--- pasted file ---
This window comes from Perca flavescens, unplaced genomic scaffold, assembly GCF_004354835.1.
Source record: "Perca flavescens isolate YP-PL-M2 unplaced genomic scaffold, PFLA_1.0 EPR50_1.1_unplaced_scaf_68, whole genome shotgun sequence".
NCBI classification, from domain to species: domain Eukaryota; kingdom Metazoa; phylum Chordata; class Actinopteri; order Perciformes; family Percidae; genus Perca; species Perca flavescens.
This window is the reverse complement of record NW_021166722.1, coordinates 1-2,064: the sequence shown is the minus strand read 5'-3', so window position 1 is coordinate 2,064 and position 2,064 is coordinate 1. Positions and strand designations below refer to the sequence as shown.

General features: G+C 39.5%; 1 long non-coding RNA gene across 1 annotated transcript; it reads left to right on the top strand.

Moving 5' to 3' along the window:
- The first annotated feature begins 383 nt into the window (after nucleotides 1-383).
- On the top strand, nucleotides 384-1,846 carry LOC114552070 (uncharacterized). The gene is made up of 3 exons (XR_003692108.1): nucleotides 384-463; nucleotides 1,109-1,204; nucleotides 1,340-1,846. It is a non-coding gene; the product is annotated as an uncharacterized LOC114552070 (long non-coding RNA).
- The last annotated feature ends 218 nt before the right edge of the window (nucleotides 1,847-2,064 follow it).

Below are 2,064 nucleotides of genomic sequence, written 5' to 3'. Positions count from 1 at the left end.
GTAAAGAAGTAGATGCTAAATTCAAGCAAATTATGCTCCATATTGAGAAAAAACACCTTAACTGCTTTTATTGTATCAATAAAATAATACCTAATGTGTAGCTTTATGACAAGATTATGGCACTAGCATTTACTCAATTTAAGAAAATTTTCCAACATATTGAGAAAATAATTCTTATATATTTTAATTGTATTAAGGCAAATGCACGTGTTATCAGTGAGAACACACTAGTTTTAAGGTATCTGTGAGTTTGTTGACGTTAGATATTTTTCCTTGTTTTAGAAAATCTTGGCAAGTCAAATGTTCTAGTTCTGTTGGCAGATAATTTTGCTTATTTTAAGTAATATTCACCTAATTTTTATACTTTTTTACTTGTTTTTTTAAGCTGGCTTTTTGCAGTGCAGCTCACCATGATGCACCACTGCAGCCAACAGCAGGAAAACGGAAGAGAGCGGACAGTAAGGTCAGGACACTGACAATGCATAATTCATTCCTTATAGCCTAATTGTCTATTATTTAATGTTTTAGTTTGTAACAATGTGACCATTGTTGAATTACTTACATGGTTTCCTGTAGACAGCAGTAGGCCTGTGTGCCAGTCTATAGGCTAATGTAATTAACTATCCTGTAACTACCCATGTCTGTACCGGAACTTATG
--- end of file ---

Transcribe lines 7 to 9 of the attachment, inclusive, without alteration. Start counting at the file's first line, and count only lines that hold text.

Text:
- The first annotated feature begins 383 nt into the window (after nucleotides 1-383).
- On the top strand, nucleotides 384-1,846 carry LOC114552070 (uncharacterized). The gene is made up of 3 exons (XR_003692108.1): nucleotides 384-463; nucleotides 1,109-1,204; nucleotides 1,340-1,846. It is a non-coding gene; the product is annotated as an uncharacterized LOC114552070 (long non-coding RNA).
- The last annotated feature ends 218 nt before the right edge of the window (nucleotides 1,847-2,064 follow it).